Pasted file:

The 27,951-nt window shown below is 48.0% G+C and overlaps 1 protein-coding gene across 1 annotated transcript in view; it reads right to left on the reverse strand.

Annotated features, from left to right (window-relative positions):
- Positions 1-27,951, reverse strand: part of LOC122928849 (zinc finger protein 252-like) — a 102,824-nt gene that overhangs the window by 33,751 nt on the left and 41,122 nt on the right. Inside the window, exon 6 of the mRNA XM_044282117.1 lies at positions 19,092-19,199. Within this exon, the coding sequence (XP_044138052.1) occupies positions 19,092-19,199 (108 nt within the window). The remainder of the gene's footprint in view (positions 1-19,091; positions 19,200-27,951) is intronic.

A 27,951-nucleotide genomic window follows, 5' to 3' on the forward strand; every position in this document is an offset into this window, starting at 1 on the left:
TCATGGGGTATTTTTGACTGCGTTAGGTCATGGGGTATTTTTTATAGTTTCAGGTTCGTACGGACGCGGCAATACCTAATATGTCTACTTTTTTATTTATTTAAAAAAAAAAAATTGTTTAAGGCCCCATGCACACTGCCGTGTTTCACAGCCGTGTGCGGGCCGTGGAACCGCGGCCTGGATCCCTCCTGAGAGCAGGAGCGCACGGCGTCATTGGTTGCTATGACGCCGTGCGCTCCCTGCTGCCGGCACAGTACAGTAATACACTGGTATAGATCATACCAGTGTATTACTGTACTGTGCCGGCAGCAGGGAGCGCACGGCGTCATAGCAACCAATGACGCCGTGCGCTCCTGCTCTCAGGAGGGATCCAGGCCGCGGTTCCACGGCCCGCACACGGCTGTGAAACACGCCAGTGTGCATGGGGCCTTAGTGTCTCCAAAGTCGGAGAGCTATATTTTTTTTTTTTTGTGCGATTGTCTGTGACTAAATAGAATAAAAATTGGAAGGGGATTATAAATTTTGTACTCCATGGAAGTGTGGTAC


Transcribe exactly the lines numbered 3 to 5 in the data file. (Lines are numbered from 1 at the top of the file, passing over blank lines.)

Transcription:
- Positions 1-27,951, reverse strand: part of LOC122928849 (zinc finger protein 252-like) — a 102,824-nt gene that overhangs the window by 33,751 nt on the left and 41,122 nt on the right. Inside the window, exon 6 of the mRNA XM_044282117.1 lies at positions 19,092-19,199. Within this exon, the coding sequence (XP_044138052.1) occupies positions 19,092-19,199 (108 nt within the window). The remainder of the gene's footprint in view (positions 1-19,091; positions 19,200-27,951) is intronic.

A 27,951-nucleotide genomic window follows, 5' to 3' on the forward strand; every position in this document is an offset into this window, starting at 1 on the left:
TCATGGGGTATTTTTGACTGCGTTAGGTCATGGGGTATTTTTTATAGTTTCAGGTTCGTACGGACGCGGCAATACCTAATATGTCTACTTTTTTATTTATTTAAAAAAAAAAAATTGTTTAAGGCCCCATGCACACTGCCGTGTTTCACAGCCGTGTGCGGGCCGTGGAACCGCGGCCTGGATCCCTCCTGAGAGCAGGAGCGCACGGCGTCATTGGTTGCTATGACGCCGTGCGCTCCCTGCTGCCGGCACAGTACAGTAATACACTGGTATAGATCATACCAGTGTATTACTGTACTGTGCCGGCAGCAGGGAGCGCACGGCGTCATAGCAACCAATGACGCCGTGCGCTCCTGCTCTCAGGAGGGATCCAGGCCGCGGTTCCACGGCCCGCACACGGCTGTGAAACACGCCAGTGTGCATGGGGCCTTAGTGTCTCCAAAGTCGGAGAGCTATATTTTTTTTTTTTTGTGCGATTGTCTGTGACTAAATAGAATAAAAATTGGAAGGGGATTATAAATTTTGTACTCCATGGAAGTGTGGTAC